Squier eventually quit rock ‘n’ roll and it’s pretty obvious that the video is what compelled him to retire. Whatever regrets he might have are tempered by the fact that he left the music biz a wealthy man.

The wounds have healed and the scars aren’t that deep, because my life has evolved in a good way. I left the music business when I was forty-three. I don’t have to work. Look who’s smiling now! That video is a bad part of a good life.”

I’m sure most first wave MTV fans remember this: the video that killed the rock ‘n’ roll star:
 

 
Update: I Want My MTV author Rob Tannebaum wrote us to clarify a point made in my article. Thanks Rob.

There wasn’t an actual poll. My co-author and I interviewed more than 400 people for our oral history, and there was a clear consensus that “Rock Me Tonite” sucked way more than any other sucky video. No other video came close, not even Journey’s “Separate Ways,” which is pretty damn sucky.”

Posted by Marc Campbell | Leave a comment
On the late Howard Zinn’s 90th Birthday: A new biography gives insight into his life and activism
08.24.2012
03:32 pm

Topics:
Activism
Books
Class War
History
Politics

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In the annals of activist history, Howard Zinn is a hallowed name, though without much rally from any cult of personality. The A People’s History of the United States author is known mostly for his seminal work and activism, as he took great pains to keep his private life private. Author Martin Duberman starts A Life on the Left by noting that Zinn actually went out of his way to destroy any personal affects, journals, etc that would reveal anything about his private life, perhaps remembering the good work that has been marred by the personal lives of its participants. However, the book is a compelling chronicle of Zinn’s contribution to US activism and academia, as well as the history of the US Left, itself.

The book only falls short for brief flaws, none of which are unheard of in the canonization of activists. First, while inference into Zinn’s interior life might help us understand him better, the speculations on his affairs and his wife’s insinuated mental health issues don’t actually contextualize him or his work, nor do they appear to give a better understanding of him as a husband or father. While I don’t believe in protecting a man’s legacy (and I’m aware he’s not perfect), frankly, it feels a bit gossipy, and unnecessary. The only other (again, minor) gripe I have is that the author (a historian himself) tends to devolve into polemics in what is otherwise a fairly professional account. It’s probably an excruciating exercise in abstinence for a historian to cover World War 1, Vietnam, Civil Rights, Reagan, etc without inserting their own analysis, but Zinn’s views are still the focus, so it never strays too far.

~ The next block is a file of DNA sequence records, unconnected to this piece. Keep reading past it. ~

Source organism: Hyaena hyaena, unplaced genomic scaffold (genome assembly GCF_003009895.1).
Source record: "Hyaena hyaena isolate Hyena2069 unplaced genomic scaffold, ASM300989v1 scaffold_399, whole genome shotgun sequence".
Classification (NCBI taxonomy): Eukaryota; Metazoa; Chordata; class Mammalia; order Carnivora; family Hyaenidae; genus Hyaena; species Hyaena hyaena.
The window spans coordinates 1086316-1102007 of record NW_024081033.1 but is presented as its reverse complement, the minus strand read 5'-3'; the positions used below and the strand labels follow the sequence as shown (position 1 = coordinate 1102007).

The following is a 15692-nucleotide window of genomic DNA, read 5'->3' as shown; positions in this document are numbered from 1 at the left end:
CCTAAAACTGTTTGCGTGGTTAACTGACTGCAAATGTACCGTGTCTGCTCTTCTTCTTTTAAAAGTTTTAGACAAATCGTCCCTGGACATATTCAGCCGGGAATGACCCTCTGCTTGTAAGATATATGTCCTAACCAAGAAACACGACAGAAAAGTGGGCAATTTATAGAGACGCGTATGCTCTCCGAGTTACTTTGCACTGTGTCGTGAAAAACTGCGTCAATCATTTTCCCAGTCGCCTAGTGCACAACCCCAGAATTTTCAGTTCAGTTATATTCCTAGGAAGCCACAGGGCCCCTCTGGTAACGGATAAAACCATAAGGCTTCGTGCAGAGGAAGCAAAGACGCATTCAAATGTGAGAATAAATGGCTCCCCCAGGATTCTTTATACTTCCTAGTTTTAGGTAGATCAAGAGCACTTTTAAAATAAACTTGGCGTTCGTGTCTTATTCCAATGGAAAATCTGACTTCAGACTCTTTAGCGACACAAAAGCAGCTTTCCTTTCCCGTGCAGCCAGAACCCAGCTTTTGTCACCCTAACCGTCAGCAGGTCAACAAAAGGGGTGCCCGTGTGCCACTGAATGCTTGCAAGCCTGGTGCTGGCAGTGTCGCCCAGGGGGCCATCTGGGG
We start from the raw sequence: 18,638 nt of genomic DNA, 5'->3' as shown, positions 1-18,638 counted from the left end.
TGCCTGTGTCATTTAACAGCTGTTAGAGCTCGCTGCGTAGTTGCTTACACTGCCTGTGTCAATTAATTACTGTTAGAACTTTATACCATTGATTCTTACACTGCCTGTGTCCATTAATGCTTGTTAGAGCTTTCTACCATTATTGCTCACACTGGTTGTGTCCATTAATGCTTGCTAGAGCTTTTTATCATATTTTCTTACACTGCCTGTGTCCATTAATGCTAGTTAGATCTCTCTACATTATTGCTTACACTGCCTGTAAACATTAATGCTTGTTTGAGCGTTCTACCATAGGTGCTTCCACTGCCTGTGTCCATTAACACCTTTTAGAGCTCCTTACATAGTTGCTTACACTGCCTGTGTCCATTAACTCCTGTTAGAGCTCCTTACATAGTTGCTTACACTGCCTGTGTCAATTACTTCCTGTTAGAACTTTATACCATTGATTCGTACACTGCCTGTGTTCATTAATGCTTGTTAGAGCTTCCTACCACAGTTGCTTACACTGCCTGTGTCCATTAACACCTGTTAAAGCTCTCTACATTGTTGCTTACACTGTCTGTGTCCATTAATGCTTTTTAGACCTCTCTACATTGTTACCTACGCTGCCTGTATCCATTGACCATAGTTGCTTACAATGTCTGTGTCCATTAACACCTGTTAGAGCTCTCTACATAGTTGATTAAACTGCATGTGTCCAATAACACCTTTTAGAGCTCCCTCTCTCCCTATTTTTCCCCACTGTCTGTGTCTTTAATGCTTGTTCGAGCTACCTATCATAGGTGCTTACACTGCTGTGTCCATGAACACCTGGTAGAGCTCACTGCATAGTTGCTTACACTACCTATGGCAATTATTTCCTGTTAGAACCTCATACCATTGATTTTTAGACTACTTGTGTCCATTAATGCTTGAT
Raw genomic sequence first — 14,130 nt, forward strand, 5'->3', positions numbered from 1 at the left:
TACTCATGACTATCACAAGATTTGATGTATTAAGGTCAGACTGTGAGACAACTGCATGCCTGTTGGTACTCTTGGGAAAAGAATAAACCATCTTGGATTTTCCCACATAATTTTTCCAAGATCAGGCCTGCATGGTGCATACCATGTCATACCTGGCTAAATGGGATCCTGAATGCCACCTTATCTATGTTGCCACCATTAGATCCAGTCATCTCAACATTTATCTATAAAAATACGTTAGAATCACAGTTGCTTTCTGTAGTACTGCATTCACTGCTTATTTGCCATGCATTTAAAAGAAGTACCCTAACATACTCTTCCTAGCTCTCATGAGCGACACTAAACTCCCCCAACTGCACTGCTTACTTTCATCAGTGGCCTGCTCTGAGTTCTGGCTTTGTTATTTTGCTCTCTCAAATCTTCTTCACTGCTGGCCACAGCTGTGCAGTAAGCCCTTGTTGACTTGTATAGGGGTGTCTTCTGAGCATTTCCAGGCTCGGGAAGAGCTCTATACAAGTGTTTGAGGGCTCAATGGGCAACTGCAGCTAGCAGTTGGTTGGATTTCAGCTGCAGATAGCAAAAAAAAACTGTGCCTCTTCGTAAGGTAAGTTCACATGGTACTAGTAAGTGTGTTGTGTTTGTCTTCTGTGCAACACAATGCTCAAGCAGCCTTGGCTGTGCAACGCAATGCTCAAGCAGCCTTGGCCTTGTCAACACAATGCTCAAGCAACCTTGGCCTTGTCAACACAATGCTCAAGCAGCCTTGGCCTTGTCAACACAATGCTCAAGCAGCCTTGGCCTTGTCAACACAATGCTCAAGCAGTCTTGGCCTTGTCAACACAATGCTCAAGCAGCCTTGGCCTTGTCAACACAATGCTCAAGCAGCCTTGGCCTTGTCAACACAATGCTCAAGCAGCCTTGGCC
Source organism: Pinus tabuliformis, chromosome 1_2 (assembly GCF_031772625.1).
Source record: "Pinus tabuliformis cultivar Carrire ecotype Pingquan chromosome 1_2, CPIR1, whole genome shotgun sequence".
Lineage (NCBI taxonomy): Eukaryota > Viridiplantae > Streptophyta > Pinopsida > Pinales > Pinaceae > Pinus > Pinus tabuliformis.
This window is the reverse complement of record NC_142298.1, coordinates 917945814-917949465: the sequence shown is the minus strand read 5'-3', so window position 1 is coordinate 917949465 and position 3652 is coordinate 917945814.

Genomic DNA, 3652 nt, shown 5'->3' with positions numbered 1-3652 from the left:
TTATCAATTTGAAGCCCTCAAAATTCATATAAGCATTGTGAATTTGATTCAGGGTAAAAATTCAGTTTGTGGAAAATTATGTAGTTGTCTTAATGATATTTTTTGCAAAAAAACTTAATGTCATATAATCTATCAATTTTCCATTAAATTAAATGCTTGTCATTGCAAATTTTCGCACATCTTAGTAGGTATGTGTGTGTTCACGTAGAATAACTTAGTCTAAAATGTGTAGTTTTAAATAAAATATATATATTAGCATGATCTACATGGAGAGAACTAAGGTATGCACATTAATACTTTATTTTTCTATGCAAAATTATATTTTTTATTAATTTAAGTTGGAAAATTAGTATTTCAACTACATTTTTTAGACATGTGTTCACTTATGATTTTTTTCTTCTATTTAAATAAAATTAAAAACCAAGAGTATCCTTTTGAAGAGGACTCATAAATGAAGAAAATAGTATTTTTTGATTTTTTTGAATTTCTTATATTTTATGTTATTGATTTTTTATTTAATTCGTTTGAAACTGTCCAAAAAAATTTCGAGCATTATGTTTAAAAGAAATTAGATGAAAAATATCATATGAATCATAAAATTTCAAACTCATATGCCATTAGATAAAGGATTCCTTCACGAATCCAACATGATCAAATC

What it does well is a lot. The book gives a great analysis of his body of work; Zinn was more than just A People’s History. While I expected a strong focus on his most famous work, the book doesn’t skimp on Zinn’s theoretical pieces. Disobedience and Democracy: Nine Fallacies on Law and Order is as much a primer for young activists as Saul Alinsky’s Rules for Radicals, providing an analytical basis for protest and dissent in common speak language. Moreover, the earlier works that made waves in academia are often overlooked, and it’s a welcome backstory to learn.

The book is more about Zinn’s activism, organizing, and protest than his writing, however. Ardently averse to the stodgy academic, Zinn was arrested multiple times during direct actions in desegregation and civil rights organizing in the south. His regular arrests and organizing, as well as his subversive teaching style, caused constant clash with both his major tenures, Spelman (a black women’s college in Atlanta), and Boston College. While his later time in Boston was marked by a malicious conservative university president denouncing him at every turn (and once accusing him of trying to set a university building on fire), his clashes during his first position are almost more interesting. While Spelman obviously pushed for improvement in the socioeconomic standing of Southern black communities, the college did not advocate breaking the law. At one point, the president of Spelman accuses Zinn of a sexual relationship with a student, on the basis of giving her a ride. It’s under this sort of scrutiny and fear that Zinn continued to break the law in the name of social justice, and remain an ardent radical in spite of the benefits he would have received from compromising as a fair weather liberal.

Identifying as “something of a Marxist,” and, unlike his colleague and friend Noam Chomsky,  refusing to fully commit to a label of socialist or anarchist, Zinn was motivated by the work to be done, and not by an ideological dogma. With our current struggles in mind, the 60s and 70s feel so prescient, and in reading the book, there’s a hopeful tone when all the progress made in a single lifetime is laid out before us. A Life on the Left is a history book, using the life of a man to reflect the conditions of history; I think Zinn would have approved.
 

Posted by Amber Frost | Leave a comment
Bill Nye: Americans who believe in Creationism hold the rest of us back

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Bill Nye, “The Science Guy” thinks Creationism isn’t appropriate for children.